The California Public Employees’ Retirement System (CalPERS) is launching a new real estate strategy investing in small- to mid-sized office buildings in San Francisco and New York, but while experience is required for the new roles, not too much experience.
The investment strategy is new. CalPERS officials hope the real estate mandate will complement its investments in larger office buildings in the hot Bay Area and New York City real estate markets. But the managers they are looking for are also novel: so-called transition managers.
It’s not that the nation’s largest retirement plan, with more than $355 billion in assets under management, doesn’t want external managers with strong track records in building real estate funds that produce solid investment results. It’s that the solicitation that began on August 1 is aimed at filling a niche for the $27 billion real estate manager program. CalPERS already has a real estate emerging managers program that targets newer real estate managers raising their first, second, and third real estate funds.
The new transition program targets real estate managers who have already raised their first three funds and want to build their fourth, fifth, and sixth fund.
Under the program, CalPERS would give one and possibly more managers between $200 million and $400 million each to make equity real estate office investments in the Bay Area and New York City. The idea is the transition managers would eventually graduate to managing larger allocations for CalPERS’s real estate program.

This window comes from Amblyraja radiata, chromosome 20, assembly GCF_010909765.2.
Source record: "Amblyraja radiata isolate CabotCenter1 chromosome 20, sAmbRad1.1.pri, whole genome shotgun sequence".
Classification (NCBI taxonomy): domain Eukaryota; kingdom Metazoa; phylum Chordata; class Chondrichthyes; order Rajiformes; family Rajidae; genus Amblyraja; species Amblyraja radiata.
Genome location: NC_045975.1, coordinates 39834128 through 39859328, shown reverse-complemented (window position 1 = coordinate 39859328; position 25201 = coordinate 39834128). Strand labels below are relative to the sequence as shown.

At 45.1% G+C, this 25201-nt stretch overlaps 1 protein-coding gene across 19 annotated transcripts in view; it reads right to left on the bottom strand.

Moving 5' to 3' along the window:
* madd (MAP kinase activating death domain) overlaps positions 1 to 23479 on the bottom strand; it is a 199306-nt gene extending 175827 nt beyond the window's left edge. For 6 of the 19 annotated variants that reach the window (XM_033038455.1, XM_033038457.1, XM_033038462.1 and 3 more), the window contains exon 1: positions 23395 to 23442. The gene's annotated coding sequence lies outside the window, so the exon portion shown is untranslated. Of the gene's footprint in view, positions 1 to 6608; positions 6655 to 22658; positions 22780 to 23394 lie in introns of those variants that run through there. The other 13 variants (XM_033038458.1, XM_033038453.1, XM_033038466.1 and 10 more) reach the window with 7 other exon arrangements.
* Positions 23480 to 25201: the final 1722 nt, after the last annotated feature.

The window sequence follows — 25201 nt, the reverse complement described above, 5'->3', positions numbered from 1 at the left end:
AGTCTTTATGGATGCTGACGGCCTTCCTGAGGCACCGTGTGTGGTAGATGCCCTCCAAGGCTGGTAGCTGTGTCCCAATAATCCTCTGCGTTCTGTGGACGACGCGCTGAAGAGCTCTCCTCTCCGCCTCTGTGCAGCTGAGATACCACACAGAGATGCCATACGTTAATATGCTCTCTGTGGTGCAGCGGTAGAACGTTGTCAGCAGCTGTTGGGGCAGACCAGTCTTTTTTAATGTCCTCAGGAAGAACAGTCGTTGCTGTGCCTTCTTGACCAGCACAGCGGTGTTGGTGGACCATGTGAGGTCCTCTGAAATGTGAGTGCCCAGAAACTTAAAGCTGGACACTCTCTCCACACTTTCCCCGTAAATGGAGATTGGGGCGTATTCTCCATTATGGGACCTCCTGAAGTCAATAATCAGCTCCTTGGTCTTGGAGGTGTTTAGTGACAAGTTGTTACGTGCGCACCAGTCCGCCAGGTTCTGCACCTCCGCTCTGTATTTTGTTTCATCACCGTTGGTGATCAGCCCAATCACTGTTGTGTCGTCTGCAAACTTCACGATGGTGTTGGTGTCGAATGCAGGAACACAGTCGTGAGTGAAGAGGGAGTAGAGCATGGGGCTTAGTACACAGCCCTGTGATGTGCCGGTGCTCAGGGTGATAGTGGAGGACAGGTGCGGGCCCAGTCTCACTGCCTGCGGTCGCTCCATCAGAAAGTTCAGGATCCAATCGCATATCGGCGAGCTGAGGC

“We want to find firms that can add to overall investment performance,” Clinton L. Stevenson, the retirement system’s investment director, investment management engagement programs, told CIO.
The other idea, said Stevenson, is to identify promising firms “that have room to grow” as part of the CalPERS portfolio.
It remains to be seen whether CalPERS can help successfully incubate promising real estate managers on a consistent basis, building their allocations over time. In 2014, CalPERS Chief Investment Officer Ted Eliopoulos told a manager forum that the system’s emerging manager program, which targets early-stage money managers, had mixed investment results over the last two decades. This included real estate, private equity, and global equity managers.
“Some extraordinarily terrific results,” he said, “as well as some really, I guess the politically correct way to say not so good, is really terrible results,” Eliopoulos said.
A distinction, however, for the transition program, is that CalPERS officials say they are specifically looking for managers that have already proven themselves with solid investment returns over a longer time period than emerging managers.
Over the years, CalPERS had been under intense political pressure from California lawmakers, particularly from those in urban communities, to hire a more diverse set of money managers.
While California state law prohibits set asides based on race or gender, many of the emerging managers are women or minorities.
The deadline to be hired under the current solicitation is Sept. 7.
CalPERS officials hope to hire one or more transition real estate firms by the end of the year.